Arthritis is a disabling health problem and commonly develops in the late stages of life; the condition is typically accompanied by chronic pain. For the assessment of pain severity and therapeutic effects of analgesic drugs, we recently developed a gait analysis system, which provides an index of pain severity based on walking stride disturbance. Using this system, we evaluated the therapeutic effect of topical nonsteroidal anti-inflammatory drugs (NSAIDs) in rat models of acute inflammation. We found that the gait analysis system is more sensitive than conventional evaluation methods, such as measurement of swelling or analgesia, which indicated the superiority of our system for drug screening. The approach also indicated that ketoprofen is superior to other NSAIDs for providing pain relief because of its higher skin permeability. To the best of our knowledge, this is the first report demonstrating the effectiveness of topical NSAIDs in experimental animal models of acute inflammation. PMID:23991419

  8. TRPA1 channels mediate acute neurogenic inflammation and pain produced by bacterial endotoxins

    NASA Astrophysics Data System (ADS)

    Meseguer, Victor; Alpizar, Yeranddy A.; Luis, Enoch; Tajada, Sendoa; Denlinger, Bristol; Fajardo, Otto; Manenschijn, Jan-Albert; Fernández-Peña, Carlos; Talavera, Arturo; Kichko, Tatiana; Navia, Belén; Sánchez, Alicia; Señarís, Rosa; Reeh, Peter; Pérez-García, María Teresa; López-López, José Ramón; Voets, Thomas; Belmonte, Carlos; Talavera, Karel; Viana, Félix

    2014-01-01

    Gram-negative bacterial infections are accompanied by inflammation and somatic or visceral pain. These symptoms are generally attributed to sensitization of nociceptors by inflammatory mediators released by immune cells. Nociceptor sensitization during inflammation occurs through activation of the Toll-like receptor 4 (TLR4) signalling pathway by lipopolysaccharide (LPS), a toxic by-product of bacterial lysis. Here we show that LPS exerts fast, membrane delimited, excitatory actions via TRPA1, a transient receptor potential cation channel that is critical for transducing environmental irritant stimuli into nociceptor activity. Moreover, we find that pain and acute vascular reactions, including neurogenic inflammation (CGRP release) caused by LPS are primarily dependent on TRPA1 channel activation in nociceptive sensory neurons, and develop independently of TLR4 activation. The identification of TRPA1 as a molecular determinant of direct LPS effects on nociceptors offers new insights into the pathogenesis of pain and neurovascular responses during bacterial infections and opens novel avenues for their treatment.

  9. Flaxseed lignans enriched in secoisolariciresinol diglucoside prevent acute asbestos-induced peritoneal inflammation in mice

    PubMed Central

    Pietrofesa, Ralph A.; Velalopoulou, Anastasia; Arguiri, Evguenia; Menges, Craig W.; Testa, Joseph R.; Hwang, Wei-Ting; Albelda, Steven M.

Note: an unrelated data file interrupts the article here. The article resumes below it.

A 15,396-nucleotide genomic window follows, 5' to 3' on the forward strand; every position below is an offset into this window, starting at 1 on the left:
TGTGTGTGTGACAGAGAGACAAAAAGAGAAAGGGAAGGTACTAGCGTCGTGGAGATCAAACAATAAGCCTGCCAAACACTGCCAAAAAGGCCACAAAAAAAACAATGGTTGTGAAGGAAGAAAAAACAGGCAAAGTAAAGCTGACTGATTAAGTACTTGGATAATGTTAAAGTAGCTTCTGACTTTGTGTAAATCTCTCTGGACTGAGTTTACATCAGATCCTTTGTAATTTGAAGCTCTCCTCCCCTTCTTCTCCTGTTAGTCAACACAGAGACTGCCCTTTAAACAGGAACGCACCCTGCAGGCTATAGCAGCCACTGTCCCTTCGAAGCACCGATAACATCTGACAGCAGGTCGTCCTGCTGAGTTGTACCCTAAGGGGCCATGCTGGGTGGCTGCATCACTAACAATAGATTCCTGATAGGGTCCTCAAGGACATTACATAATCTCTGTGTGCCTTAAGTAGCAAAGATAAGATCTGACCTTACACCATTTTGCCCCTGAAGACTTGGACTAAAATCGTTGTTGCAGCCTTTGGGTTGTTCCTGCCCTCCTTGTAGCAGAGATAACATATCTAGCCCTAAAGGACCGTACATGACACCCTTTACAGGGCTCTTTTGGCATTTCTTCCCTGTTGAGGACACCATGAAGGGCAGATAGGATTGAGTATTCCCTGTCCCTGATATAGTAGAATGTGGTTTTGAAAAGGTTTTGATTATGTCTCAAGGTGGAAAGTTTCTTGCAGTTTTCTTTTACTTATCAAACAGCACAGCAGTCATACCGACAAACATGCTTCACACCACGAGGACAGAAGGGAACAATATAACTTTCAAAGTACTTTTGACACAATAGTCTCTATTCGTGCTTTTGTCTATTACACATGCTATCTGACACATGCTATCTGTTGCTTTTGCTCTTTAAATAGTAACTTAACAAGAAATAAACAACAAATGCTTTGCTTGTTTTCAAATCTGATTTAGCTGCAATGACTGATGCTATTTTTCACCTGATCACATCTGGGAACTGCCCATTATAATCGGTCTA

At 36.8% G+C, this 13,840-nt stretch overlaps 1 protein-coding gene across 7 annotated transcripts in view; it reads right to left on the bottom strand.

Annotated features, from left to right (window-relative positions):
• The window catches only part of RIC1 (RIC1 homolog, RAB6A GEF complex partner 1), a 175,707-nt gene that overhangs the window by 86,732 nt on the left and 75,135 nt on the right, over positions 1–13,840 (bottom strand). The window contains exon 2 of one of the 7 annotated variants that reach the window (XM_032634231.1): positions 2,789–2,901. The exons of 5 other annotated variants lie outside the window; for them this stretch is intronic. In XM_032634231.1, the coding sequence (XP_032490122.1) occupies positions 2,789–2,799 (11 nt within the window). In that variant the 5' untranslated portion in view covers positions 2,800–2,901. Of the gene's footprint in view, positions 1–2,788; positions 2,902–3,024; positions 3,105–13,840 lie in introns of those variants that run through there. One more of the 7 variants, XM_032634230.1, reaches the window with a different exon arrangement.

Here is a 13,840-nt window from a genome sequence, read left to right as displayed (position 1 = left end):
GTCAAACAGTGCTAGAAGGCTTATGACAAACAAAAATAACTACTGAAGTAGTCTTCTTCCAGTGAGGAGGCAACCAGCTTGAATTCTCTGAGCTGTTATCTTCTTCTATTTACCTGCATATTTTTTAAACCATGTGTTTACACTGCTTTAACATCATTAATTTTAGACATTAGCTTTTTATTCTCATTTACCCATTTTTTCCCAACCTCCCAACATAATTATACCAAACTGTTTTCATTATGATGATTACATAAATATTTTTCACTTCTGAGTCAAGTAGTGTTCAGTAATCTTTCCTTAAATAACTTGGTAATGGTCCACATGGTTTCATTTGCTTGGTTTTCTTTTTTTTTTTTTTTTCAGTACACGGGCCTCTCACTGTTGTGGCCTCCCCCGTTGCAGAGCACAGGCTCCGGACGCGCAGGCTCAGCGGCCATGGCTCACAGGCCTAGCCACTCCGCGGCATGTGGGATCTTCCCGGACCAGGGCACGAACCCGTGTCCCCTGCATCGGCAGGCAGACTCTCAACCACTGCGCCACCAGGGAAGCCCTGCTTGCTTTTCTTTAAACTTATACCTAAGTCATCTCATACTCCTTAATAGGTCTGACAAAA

2016-01-01

    Malignant mesothelioma (MM), linked to asbestos exposure, is a highly lethal form of thoracic cancer with a long latency period, high mortality and poor treatment options. Chronic inflammation and oxidative tissue damage caused by asbestos fibers are linked to MM development. Flaxseed lignans, enriched in secoisolariciresinol diglucoside (SDG), have antioxidant, anti-inflammatory and cancer chemopreventive properties. As a prelude to chronic chemoprevention studies for MM development, we tested the ability of flaxseed lignan component (FLC) to prevent acute asbestos-induced inflammation in MM-prone Nf2+/mu mice. Mice (n = 16–17 per group) were placed on control (CTL) or FLC-supplemented diets initiated 7 days prior to a single intraperitoneal bolus of 400 µg of crocidolite asbestos. Three days post asbestos exposure, mice were evaluated for abdominal inflammation, proinflammatory/profibrogenic cytokine release, WBC gene expression changes and oxidative and nitrosative stress in peritoneal lavage fluid (PLF). Asbestos-exposed mice fed CTL diet developed acute inflammation, with significant (P < 0.0001) elevations in WBCs and proinflammatory/profibrogenic cytokines (IL-1ß, IL-6, TNFα, HMGB1 and active TGFß1) relative to baseline (BL) levels. Alternatively, asbestos-exposed FLC-fed mice had a significant (P < 0.0001) decrease in PLF WBCs and proinflammatory/profibrogenic cytokine levels relative to CTL-fed mice. Importantly, PLF WBC gene expression of cytokines (IL-1ß, IL-6, TNFα, HMGB1 and TGFß1) and cytokine receptors (TNFαR1 and TGFßR1) were also downregulated by FLC. FLC also significantly (P < 0.0001) blunted asbestos-induced nitrosative and oxidative stress. FLC reduces acute asbestos-induced peritoneal inflammation, nitrosative and oxidative stress and may thus prove to be a promising agent in the chemoprevention of MM. PMID:26678224

  10. Flaxseed lignans enriched in secoisolariciresinol diglucoside prevent acute asbestos-induced peritoneal inflammation in mice.